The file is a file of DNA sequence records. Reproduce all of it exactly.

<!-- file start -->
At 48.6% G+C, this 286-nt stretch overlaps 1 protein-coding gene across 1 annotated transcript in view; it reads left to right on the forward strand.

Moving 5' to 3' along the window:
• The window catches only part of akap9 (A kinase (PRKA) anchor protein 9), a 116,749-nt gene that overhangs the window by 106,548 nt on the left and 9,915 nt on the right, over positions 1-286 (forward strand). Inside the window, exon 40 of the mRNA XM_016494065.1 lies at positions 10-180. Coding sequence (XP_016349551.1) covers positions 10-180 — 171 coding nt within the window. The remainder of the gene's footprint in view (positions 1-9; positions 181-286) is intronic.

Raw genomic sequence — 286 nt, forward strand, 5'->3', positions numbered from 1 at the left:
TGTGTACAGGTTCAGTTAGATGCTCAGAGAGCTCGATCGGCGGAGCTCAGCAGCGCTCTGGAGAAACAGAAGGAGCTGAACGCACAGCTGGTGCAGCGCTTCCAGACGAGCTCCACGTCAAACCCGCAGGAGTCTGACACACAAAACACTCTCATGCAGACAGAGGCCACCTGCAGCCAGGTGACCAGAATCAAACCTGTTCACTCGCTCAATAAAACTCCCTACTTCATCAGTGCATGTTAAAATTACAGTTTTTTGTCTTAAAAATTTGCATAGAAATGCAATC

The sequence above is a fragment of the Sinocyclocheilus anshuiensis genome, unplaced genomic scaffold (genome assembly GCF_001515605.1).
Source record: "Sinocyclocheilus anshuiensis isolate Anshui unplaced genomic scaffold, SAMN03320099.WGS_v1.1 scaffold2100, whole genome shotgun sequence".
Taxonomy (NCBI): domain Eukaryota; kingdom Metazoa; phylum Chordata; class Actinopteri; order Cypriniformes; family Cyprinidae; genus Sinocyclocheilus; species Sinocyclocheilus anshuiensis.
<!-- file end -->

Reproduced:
At 48.6% G+C, this 286-nt stretch overlaps 1 protein-coding gene across 1 annotated transcript in view; it reads left to right on the forward strand.

Moving 5' to 3' along the window:
• The window catches only part of akap9 (A kinase (PRKA) anchor protein 9), a 116,749-nt gene that overhangs the window by 106,548 nt on the left and 9,915 nt on the right, over positions 1-286 (forward strand). Inside the window, exon 40 of the mRNA XM_016494065.1 lies at positions 10-180. Coding sequence (XP_016349551.1) covers positions 10-180 — 171 coding nt within the window. The remainder of the gene's footprint in view (positions 1-9; positions 181-286) is intronic.

Raw genomic sequence — 286 nt, forward strand, 5'->3', positions numbered from 1 at the left:
TGTGTACAGGTTCAGTTAGATGCTCAGAGAGCTCGATCGGCGGAGCTCAGCAGCGCTCTGGAGAAACAGAAGGAGCTGAACGCACAGCTGGTGCAGCGCTTCCAGACGAGCTCCACGTCAAACCCGCAGGAGTCTGACACACAAAACACTCTCATGCAGACAGAGGCCACCTGCAGCCAGGTGACCAGAATCAAACCTGTTCACTCGCTCAATAAAACTCCCTACTTCATCAGTGCATGTTAAAATTACAGTTTTTTGTCTTAAAAATTTGCATAGAAATGCAATC

The sequence above is a fragment of the Sinocyclocheilus anshuiensis genome, unplaced genomic scaffold (genome assembly GCF_001515605.1).
Source record: "Sinocyclocheilus anshuiensis isolate Anshui unplaced genomic scaffold, SAMN03320099.WGS_v1.1 scaffold2100, whole genome shotgun sequence".
Taxonomy (NCBI): domain Eukaryota; kingdom Metazoa; phylum Chordata; class Actinopteri; order Cypriniformes; family Cyprinidae; genus Sinocyclocheilus; species Sinocyclocheilus anshuiensis.